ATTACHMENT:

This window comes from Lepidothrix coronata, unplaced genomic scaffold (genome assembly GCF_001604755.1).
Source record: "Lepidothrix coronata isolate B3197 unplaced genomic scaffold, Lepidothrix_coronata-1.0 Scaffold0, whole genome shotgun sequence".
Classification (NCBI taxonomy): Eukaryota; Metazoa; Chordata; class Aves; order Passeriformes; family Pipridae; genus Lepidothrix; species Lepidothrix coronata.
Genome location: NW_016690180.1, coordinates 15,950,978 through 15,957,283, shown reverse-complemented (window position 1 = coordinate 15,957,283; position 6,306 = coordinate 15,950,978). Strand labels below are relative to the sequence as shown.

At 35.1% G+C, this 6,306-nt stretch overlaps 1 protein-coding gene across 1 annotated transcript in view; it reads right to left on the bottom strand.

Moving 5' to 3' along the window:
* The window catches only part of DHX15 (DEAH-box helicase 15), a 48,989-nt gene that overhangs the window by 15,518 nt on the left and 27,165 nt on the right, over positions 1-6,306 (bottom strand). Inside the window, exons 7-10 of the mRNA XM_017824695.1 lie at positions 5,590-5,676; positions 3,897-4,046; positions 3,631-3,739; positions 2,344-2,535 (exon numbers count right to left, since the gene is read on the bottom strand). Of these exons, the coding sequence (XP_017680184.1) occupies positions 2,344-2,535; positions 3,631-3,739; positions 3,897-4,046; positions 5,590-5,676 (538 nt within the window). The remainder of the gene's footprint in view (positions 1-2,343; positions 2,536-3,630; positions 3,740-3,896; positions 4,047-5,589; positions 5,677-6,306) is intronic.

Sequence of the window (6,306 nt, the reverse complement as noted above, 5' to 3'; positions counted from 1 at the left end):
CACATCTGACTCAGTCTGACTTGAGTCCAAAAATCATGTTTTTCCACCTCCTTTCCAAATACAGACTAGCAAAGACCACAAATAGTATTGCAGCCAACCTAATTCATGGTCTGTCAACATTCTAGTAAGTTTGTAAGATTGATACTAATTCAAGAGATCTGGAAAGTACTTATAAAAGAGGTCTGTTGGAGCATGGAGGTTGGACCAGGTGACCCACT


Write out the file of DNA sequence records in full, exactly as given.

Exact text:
This window comes from Lepidothrix coronata, unplaced genomic scaffold (genome assembly GCF_001604755.1).
Source record: "Lepidothrix coronata isolate B3197 unplaced genomic scaffold, Lepidothrix_coronata-1.0 Scaffold0, whole genome shotgun sequence".
Classification (NCBI taxonomy): Eukaryota; Metazoa; Chordata; class Aves; order Passeriformes; family Pipridae; genus Lepidothrix; species Lepidothrix coronata.
Genome location: NW_016690180.1, coordinates 15,950,978 through 15,957,283, shown reverse-complemented (window position 1 = coordinate 15,957,283; position 6,306 = coordinate 15,950,978). Strand labels below are relative to the sequence as shown.

At 35.1% G+C, this 6,306-nt stretch overlaps 1 protein-coding gene across 1 annotated transcript in view; it reads right to left on the bottom strand.

Moving 5' to 3' along the window:
* The window catches only part of DHX15 (DEAH-box helicase 15), a 48,989-nt gene that overhangs the window by 15,518 nt on the left and 27,165 nt on the right, over positions 1-6,306 (bottom strand). Inside the window, exons 7-10 of the mRNA XM_017824695.1 lie at positions 5,590-5,676; positions 3,897-4,046; positions 3,631-3,739; positions 2,344-2,535 (exon numbers count right to left, since the gene is read on the bottom strand). Of these exons, the coding sequence (XP_017680184.1) occupies positions 2,344-2,535; positions 3,631-3,739; positions 3,897-4,046; positions 5,590-5,676 (538 nt within the window). The remainder of the gene's footprint in view (positions 1-2,343; positions 2,536-3,630; positions 3,740-3,896; positions 4,047-5,589; positions 5,677-6,306) is intronic.

Sequence of the window (6,306 nt, the reverse complement as noted above, 5' to 3'; positions counted from 1 at the left end):
CACATCTGACTCAGTCTGACTTGAGTCCAAAAATCATGTTTTTCCACCTCCTTTCCAAATACAGACTAGCAAAGACCACAAATAGTATTGCAGCCAACCTAATTCATGGTCTGTCAACATTCTAGTAAGTTTGTAAGATTGATACTAATTCAAGAGATCTGGAAAGTACTTATAAAAGAGGTCTGTTGGAGCATGGAGGTTGGACCAGGTGACCCACT